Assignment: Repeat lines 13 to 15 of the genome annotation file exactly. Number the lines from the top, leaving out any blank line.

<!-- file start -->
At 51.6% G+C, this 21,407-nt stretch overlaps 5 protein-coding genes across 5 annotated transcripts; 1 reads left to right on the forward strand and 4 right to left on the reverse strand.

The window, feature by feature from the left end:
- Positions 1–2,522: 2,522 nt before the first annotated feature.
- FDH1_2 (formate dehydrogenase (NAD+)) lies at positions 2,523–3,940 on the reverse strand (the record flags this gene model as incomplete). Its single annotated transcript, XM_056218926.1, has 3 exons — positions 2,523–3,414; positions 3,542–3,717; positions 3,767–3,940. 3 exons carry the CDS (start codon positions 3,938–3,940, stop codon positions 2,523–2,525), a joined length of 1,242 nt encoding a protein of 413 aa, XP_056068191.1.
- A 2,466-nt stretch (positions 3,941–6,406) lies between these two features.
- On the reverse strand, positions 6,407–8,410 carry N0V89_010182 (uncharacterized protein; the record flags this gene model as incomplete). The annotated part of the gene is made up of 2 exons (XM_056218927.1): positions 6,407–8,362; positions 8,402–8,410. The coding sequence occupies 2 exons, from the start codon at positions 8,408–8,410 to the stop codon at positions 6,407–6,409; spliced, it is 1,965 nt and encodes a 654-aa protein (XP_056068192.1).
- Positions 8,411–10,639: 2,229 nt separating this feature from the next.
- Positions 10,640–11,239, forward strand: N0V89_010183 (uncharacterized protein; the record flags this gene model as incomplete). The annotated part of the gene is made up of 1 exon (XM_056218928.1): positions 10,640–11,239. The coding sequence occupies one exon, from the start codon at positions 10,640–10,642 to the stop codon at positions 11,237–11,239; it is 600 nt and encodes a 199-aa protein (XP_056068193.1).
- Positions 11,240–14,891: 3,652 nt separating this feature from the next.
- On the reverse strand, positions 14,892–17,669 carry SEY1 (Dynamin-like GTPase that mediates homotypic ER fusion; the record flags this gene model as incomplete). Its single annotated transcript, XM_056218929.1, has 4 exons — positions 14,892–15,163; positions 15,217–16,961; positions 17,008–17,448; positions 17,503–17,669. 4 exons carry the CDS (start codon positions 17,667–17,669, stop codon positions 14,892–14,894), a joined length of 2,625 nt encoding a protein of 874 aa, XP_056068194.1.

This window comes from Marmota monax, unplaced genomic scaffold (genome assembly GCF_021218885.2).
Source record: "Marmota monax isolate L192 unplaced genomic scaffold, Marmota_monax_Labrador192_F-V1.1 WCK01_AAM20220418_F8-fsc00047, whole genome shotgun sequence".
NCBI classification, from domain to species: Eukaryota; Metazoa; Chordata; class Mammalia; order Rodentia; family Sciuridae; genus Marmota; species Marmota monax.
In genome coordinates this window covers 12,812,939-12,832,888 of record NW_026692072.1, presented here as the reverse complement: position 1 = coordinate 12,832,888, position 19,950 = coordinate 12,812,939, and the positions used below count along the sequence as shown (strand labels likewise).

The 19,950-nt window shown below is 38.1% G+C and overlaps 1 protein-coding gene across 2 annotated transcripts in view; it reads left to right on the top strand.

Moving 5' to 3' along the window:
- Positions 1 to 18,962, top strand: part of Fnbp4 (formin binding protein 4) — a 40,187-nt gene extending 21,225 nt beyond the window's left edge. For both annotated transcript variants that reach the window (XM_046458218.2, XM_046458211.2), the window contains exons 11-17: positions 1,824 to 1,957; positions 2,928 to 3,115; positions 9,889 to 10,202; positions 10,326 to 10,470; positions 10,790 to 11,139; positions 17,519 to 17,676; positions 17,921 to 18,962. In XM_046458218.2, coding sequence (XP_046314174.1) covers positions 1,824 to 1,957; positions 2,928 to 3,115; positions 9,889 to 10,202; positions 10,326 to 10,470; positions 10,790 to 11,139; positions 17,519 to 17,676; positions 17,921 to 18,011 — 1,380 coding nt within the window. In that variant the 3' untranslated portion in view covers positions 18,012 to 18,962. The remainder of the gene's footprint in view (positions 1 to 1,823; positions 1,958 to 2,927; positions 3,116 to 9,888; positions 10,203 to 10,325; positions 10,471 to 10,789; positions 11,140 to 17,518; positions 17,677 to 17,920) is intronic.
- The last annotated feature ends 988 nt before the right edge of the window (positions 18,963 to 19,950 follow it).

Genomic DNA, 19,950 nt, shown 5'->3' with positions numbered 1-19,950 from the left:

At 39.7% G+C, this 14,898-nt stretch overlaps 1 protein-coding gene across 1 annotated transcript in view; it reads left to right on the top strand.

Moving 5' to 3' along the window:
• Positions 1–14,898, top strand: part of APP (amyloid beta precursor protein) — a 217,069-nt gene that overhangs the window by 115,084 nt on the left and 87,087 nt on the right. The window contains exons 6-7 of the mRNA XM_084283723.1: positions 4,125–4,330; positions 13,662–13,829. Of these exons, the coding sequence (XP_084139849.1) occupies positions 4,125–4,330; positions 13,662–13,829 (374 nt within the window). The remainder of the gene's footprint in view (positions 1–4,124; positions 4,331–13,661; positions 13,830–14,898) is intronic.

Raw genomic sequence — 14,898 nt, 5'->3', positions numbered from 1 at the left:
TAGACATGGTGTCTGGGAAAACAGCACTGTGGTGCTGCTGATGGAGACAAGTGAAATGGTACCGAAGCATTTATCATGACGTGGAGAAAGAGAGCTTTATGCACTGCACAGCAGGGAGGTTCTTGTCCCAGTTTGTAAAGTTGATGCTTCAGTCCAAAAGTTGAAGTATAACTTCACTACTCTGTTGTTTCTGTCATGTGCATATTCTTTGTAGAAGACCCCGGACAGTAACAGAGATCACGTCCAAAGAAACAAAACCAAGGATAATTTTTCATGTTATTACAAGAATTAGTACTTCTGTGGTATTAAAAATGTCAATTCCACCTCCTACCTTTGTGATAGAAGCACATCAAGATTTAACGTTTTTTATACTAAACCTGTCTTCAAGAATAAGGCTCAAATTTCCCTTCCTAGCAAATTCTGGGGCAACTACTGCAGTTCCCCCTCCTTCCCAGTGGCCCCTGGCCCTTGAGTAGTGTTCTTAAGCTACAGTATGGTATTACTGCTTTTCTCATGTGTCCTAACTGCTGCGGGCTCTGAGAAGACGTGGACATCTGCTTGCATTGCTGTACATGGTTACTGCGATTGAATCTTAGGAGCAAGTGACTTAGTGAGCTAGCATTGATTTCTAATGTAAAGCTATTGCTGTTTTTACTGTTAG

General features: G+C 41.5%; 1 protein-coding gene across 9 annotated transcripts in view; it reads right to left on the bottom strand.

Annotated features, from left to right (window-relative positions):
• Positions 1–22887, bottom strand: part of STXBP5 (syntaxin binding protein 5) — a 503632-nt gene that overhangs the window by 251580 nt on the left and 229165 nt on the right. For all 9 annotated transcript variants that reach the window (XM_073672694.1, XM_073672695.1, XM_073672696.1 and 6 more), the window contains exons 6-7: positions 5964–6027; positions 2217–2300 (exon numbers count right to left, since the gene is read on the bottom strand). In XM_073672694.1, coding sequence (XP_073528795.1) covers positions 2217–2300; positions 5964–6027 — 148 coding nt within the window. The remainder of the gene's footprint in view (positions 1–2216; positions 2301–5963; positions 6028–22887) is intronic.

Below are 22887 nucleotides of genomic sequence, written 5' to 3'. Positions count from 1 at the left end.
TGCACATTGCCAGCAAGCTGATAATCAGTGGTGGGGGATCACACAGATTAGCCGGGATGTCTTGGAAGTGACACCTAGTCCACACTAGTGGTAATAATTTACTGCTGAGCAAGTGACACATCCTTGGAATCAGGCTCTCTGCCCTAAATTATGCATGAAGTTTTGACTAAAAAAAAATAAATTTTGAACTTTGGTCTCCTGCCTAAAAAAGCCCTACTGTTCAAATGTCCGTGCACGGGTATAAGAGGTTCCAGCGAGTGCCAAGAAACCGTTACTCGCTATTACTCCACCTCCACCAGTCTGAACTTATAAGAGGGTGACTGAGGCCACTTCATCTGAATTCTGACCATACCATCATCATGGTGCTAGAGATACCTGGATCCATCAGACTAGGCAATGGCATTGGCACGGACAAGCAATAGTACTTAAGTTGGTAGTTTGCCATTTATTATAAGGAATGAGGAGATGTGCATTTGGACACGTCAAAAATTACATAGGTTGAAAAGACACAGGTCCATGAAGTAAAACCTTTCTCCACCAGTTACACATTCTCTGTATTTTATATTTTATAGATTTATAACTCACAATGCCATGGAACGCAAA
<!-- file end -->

NCBI classification, from domain to species: Eukaryota; Metazoa; Chordata; class Mammalia; order Rodentia; family Sciuridae; genus Marmota; species Marmota monax.
In genome coordinates this window covers 12,812,939-12,832,888 of record NW_026692072.1, presented here as the reverse complement: position 1 = coordinate 12,832,888, position 19,950 = coordinate 12,812,939, and the positions used below count along the sequence as shown (strand labels likewise).

The 19,950-nt window shown below is 38.1% G+C and overlaps 1 protein-coding gene across 2 annotated transcripts in view; it reads left to right on the top strand.